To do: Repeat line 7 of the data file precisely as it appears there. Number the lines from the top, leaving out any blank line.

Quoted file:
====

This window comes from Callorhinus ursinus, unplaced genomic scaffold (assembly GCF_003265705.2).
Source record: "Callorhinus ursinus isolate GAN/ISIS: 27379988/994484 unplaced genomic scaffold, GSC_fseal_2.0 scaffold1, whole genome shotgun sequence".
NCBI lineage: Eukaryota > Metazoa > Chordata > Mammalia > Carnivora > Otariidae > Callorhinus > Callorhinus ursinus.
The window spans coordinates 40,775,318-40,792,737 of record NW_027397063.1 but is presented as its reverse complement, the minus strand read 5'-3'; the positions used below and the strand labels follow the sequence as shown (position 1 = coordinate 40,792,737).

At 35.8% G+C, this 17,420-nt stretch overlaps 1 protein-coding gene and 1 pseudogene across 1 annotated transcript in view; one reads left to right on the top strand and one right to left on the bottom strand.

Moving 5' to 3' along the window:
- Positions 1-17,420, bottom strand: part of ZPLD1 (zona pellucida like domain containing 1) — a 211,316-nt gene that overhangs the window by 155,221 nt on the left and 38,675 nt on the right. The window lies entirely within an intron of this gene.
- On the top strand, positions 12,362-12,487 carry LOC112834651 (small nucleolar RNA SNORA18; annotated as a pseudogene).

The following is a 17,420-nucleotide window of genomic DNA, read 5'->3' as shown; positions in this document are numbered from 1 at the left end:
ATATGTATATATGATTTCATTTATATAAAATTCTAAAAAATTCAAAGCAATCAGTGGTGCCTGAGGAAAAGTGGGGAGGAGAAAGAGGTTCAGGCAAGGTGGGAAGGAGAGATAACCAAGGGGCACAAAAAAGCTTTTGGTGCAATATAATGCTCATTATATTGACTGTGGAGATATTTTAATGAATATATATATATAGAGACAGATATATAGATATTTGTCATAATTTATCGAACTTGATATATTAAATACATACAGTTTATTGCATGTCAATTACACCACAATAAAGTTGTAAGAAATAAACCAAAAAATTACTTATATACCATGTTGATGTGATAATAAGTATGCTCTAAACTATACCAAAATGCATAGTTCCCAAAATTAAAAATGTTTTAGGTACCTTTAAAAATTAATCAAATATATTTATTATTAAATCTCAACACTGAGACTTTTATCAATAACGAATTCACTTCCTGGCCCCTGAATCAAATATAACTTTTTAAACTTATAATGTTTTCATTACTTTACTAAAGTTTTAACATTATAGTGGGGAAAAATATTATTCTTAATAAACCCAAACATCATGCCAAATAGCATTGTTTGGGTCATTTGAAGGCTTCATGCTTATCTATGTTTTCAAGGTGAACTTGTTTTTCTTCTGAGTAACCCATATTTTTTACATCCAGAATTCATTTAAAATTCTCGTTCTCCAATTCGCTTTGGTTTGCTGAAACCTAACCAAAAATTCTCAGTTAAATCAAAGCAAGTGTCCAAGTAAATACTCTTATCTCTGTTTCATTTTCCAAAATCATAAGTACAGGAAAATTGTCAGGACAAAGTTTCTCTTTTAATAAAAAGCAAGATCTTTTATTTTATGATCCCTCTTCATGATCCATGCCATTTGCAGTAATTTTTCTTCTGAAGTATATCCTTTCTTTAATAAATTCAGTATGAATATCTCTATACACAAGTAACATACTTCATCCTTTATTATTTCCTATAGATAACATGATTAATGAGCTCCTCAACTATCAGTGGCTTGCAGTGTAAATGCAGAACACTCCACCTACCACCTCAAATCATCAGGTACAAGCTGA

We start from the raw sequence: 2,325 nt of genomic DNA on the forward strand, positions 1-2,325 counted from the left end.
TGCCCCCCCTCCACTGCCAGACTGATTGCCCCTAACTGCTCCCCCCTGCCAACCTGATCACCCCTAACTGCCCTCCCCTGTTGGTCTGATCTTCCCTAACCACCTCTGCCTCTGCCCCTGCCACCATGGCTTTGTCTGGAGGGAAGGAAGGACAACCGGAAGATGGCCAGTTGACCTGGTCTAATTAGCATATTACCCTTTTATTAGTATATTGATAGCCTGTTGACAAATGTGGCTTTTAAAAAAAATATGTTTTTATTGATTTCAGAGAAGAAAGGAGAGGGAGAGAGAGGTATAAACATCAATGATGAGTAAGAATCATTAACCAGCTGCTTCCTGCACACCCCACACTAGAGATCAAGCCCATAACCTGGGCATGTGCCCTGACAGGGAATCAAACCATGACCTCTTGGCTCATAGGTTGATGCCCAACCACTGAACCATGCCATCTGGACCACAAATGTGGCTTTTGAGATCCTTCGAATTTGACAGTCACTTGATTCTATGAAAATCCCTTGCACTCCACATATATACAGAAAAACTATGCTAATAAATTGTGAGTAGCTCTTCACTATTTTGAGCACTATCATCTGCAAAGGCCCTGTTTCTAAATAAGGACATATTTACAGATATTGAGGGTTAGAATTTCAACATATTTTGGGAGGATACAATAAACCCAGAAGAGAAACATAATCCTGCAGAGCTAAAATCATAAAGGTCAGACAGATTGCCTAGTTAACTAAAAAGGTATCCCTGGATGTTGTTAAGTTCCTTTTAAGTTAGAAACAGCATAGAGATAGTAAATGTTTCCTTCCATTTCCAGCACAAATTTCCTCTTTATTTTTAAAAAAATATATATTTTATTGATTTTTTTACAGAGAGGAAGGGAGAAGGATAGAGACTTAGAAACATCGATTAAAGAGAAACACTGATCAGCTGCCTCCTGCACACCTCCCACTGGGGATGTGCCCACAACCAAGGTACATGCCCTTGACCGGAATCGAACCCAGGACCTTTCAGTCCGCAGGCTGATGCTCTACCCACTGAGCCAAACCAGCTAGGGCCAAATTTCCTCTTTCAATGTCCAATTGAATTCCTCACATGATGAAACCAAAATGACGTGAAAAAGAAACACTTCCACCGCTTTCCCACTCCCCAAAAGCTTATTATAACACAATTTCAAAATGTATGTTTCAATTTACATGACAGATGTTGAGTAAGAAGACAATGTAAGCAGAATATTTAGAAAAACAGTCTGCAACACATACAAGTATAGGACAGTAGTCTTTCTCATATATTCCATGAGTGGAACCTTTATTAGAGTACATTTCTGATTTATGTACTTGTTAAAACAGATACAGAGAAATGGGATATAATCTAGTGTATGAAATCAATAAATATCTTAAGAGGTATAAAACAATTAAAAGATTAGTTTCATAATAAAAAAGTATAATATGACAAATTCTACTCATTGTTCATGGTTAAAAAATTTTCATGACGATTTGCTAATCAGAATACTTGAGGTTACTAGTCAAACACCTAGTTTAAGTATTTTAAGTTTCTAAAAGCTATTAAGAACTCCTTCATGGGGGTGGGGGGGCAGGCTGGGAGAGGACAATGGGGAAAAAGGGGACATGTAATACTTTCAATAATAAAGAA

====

- Positions 1-17,420, bottom strand: part of ZPLD1 (zona pellucida like domain containing 1) — a 211,316-nt gene that overhangs the window by 155,221 nt on the left and 38,675 nt on the right. The window lies entirely within an intron of this gene.